motivation for your work on OTT as an attempt to bring back (some?) ADTs in 
type theory. It would be a pity to throw them out again without a good 
reason.

Having said that here are some quick remarks on your proposal below. 
Having choice for N->N as somewhat uncommon. It is not present in Bishop's 
constructive mathematics, i.e. more or less the setoid model of ML type 
theory. However, it is present in Brouwerian intuitionism and in some 
(Continue reading)

Conor McBride | 1 Feb 10:28 2007
Picon

Re: Definitional equality in observational type theory

Hi Thorsten

I'm not sure I understand what's going on here.

Thorsten Altenkirch wrote:
> Indeed, in the setoid model we can construct a function
>
>     f : A -> [B]
>     ------------------
>     lift f : [A -> B]
>
> if the setoid A is "trivial", i.e. has the identity as its equivalence 
> relation.

I can do it if A is decided. If you give me a : A, then I pick

  lift f = iI const (f a) Ii

or, in less idiomatic longhand

  lift f = do
    c <- return const
    b <- f a
    return (c b)

If you give me A -> 0, it's easy.

>     f : A -> B/~
>     ---------------------
>     lift f : (A -> B)/~'
(Continue reading)

Thorsten Altenkirch | 1 Feb 22:32 2007
Picon

Re: Definitional equality in observational type theory

Hi Conor,

> I'm not sure I understand what's going on here.

This happens if you don't type check your definitions. I got carried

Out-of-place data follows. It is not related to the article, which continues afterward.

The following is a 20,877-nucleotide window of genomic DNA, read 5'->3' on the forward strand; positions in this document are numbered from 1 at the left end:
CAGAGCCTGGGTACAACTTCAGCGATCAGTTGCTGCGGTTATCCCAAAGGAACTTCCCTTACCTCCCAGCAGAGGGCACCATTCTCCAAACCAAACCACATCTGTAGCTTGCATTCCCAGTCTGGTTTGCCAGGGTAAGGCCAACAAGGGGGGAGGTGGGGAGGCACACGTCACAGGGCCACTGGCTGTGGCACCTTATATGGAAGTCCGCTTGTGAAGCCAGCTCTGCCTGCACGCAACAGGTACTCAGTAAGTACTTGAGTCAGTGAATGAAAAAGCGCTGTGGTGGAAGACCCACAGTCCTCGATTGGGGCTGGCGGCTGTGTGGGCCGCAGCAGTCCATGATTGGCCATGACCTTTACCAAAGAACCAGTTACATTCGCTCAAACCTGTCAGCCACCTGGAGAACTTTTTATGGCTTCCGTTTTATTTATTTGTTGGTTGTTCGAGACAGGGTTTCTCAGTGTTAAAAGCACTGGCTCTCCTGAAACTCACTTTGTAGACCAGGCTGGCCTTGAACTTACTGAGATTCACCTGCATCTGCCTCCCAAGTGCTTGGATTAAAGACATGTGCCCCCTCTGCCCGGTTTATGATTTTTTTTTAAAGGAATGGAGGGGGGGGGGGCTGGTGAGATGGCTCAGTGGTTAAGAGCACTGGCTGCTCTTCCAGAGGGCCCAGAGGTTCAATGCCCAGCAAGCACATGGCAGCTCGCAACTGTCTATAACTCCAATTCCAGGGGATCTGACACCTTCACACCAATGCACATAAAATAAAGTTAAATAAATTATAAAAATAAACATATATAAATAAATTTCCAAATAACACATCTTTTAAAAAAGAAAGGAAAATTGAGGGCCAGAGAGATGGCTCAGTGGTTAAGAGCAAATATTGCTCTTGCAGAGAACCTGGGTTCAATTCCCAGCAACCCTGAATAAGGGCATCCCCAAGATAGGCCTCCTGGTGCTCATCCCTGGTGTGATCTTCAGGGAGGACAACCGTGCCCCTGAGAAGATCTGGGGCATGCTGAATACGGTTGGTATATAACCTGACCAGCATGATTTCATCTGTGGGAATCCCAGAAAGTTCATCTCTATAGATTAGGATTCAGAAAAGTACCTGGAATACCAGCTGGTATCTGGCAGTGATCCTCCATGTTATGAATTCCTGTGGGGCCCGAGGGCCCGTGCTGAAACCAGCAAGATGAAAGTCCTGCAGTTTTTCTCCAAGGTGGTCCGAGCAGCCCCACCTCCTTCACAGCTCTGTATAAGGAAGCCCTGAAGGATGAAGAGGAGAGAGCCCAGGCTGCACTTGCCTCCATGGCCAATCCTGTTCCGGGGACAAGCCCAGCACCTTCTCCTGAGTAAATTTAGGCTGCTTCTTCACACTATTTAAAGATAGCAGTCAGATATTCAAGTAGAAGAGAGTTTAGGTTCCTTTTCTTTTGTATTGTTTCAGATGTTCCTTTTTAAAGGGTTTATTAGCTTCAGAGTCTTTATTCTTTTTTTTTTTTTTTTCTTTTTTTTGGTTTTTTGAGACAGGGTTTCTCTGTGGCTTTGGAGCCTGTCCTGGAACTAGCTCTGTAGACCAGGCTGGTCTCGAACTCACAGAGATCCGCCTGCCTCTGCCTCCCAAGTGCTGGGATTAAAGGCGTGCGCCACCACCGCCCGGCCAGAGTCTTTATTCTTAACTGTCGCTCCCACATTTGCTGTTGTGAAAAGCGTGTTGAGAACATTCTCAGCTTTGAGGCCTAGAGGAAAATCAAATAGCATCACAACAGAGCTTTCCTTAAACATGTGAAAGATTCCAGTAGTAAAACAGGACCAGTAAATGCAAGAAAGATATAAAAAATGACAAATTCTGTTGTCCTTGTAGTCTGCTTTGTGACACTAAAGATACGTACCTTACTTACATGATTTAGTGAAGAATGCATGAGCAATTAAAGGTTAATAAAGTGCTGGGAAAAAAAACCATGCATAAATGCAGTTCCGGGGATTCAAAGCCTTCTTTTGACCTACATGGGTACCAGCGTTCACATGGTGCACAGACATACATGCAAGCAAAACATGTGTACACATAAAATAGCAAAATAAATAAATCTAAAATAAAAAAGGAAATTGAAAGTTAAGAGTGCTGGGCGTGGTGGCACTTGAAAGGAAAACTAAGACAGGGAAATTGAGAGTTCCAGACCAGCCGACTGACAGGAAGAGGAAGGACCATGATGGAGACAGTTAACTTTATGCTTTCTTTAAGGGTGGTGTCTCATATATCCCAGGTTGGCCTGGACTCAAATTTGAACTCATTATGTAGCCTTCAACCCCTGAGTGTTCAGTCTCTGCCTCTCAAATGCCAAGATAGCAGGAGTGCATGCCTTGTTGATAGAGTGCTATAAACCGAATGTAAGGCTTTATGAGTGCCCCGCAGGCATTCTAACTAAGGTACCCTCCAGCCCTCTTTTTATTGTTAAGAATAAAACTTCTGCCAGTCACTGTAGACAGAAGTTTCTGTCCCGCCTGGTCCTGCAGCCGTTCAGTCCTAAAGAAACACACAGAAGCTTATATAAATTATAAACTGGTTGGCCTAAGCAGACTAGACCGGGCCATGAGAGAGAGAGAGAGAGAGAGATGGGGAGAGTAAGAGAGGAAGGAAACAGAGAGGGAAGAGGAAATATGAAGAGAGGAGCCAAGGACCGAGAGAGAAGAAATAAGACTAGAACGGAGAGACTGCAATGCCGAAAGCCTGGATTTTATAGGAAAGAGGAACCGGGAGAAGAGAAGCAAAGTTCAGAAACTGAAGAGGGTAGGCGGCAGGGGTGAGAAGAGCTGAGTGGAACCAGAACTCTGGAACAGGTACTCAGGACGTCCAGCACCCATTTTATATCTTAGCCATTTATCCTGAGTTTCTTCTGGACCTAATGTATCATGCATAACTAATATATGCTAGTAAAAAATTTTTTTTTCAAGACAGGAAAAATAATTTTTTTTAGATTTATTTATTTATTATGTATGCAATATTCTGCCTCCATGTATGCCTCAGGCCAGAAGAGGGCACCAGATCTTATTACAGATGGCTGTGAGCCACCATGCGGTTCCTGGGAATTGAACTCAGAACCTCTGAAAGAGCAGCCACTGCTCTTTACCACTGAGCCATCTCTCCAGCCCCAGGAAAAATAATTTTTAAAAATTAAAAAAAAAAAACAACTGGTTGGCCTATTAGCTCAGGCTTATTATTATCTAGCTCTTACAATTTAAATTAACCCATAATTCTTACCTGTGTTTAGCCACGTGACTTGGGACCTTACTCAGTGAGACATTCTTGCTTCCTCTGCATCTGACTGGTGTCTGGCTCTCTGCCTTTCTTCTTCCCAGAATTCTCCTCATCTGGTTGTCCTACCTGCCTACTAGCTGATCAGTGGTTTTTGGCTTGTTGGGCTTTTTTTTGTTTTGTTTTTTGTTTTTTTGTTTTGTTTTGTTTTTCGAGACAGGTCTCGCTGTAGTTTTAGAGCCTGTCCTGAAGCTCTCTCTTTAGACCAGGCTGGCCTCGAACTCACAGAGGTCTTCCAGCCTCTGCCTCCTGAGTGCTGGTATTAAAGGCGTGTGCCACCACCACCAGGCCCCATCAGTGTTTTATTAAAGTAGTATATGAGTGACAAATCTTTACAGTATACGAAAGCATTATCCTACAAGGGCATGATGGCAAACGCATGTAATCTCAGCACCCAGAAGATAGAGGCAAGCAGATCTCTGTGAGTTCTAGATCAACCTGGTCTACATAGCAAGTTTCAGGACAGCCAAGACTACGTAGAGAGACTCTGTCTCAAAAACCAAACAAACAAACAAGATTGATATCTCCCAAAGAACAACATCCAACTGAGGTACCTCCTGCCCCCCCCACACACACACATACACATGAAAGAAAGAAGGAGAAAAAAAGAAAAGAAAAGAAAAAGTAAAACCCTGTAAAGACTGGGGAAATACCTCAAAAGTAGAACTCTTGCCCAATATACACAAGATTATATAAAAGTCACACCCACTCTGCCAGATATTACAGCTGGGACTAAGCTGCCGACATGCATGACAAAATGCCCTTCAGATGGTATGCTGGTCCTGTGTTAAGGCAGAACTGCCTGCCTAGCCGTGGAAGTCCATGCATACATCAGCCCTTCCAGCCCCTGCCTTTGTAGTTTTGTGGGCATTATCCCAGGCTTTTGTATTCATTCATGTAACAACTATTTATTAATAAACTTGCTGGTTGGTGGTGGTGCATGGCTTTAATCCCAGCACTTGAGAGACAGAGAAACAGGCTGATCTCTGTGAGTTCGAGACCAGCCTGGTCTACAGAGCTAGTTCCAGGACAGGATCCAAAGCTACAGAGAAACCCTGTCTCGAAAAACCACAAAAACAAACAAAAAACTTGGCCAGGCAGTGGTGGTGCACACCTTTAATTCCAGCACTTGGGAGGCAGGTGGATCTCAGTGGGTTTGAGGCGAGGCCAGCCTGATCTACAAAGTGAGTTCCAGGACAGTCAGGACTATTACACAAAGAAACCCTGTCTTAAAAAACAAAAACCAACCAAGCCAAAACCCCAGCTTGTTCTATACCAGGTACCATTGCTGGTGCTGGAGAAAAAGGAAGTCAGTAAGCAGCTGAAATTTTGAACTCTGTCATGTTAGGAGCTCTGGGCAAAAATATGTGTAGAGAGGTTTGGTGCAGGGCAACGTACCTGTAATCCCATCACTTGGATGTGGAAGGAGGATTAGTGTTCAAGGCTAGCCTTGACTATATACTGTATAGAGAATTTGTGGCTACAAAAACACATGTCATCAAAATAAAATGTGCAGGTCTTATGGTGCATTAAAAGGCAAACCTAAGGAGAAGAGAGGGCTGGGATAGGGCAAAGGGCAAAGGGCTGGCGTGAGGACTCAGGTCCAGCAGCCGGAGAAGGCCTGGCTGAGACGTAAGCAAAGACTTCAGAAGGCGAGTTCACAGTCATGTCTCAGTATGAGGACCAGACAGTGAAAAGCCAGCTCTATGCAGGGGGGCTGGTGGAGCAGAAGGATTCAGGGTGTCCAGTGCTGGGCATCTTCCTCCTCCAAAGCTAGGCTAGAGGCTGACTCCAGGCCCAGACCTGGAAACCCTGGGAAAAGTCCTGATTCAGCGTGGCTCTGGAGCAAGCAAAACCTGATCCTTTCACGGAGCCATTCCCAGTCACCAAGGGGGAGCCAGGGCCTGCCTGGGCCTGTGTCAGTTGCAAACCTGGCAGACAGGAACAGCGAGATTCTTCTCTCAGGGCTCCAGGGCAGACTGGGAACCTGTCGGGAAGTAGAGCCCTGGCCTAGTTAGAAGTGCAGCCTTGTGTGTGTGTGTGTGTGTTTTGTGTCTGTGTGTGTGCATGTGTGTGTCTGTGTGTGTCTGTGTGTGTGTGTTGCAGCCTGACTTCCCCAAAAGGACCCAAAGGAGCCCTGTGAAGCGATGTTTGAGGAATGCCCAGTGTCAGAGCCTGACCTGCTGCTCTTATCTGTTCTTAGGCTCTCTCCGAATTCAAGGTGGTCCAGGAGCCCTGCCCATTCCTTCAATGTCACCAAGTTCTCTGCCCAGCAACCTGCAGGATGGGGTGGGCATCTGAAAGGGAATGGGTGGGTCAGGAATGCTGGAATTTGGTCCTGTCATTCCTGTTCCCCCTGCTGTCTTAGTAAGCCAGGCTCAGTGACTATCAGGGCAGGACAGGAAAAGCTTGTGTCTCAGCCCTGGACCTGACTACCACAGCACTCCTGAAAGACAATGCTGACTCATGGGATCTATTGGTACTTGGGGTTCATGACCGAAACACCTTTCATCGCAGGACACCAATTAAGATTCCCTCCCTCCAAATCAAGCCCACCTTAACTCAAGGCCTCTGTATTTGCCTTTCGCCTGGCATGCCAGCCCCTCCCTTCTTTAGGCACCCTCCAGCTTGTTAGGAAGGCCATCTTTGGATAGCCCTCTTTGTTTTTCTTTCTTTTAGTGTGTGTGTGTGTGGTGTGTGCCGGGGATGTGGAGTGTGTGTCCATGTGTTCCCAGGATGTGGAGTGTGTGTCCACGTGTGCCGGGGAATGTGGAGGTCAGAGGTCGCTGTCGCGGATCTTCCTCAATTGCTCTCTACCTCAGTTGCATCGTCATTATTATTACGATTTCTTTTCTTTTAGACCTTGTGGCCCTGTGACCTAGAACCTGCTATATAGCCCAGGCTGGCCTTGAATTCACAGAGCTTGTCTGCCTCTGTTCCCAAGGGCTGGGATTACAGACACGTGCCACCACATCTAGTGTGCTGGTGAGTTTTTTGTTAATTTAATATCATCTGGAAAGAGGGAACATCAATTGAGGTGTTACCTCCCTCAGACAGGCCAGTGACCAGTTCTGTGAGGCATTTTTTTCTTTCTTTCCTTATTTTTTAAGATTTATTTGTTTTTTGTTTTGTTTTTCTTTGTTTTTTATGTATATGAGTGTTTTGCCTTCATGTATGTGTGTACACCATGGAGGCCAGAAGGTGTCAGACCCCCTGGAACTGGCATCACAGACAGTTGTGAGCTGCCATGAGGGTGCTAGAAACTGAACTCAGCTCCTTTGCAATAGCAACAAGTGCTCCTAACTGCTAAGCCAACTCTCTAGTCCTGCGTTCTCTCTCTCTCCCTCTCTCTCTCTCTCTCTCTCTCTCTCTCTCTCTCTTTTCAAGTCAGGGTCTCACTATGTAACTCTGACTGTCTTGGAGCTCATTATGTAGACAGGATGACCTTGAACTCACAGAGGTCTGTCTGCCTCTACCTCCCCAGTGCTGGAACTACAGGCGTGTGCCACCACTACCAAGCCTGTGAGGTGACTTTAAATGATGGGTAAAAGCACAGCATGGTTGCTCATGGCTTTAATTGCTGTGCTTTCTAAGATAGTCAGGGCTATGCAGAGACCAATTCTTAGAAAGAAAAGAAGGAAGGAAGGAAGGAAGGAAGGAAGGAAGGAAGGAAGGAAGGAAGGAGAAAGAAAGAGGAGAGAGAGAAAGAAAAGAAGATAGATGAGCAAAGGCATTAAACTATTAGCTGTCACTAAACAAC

away with my non-dependent simplification of the story.
Thank you for actually reading it.

>> Indeed, in the setoid model we can construct a function
>>
>>     f : A -> [B]
>>     ------------------
>>     lift f : [A -> B]
>> if the setoid A is "trivial", i.e. has the identity as its  
>> equivalence relation.
>
> I can do it if A is decided. If you give me a : A, then I pick
>
>  lift f = iI const (f a) Ii

Indeed, however your trick won't work for the dependent version:

f : Pi a:A.[B a]
---------------------
lift f: [Pi a:A.B a]

>>     f : A -> B/~
>>     ---------------------
>>     lift f : (A -> B)/~'
>
(Continue reading)

Thorsten Altenkirch | 1 Feb 22:41 2007
Picon

Re: Definitional equality in observational type theory

Hi Bas,

>> thank you - indeed this is a very interesting observation. This was
>> the proof I had in mind when I first claimed that the axiom of choice
>> is provable in OTT. However, I was deluded in believing that OTT/
>> predicative topoi exactly characterize the theory of the setoid
>> model. As you clearly point out this is not the case. To me this is
>> an incompleteness of the formal system (OTT/predicative topoi) wrt
>> the intended interpretation. This should be fixable, leading to OTT+X
>> or predicative topoi + X which should be complete wrt the setoid
>> model. More categorically we could say that X characterizes the
>> predicative topoi obtained by an exact completion of an LCCC - I  
>> think.
>
> First of all, I am not sure whether a "fix" is needed. My recent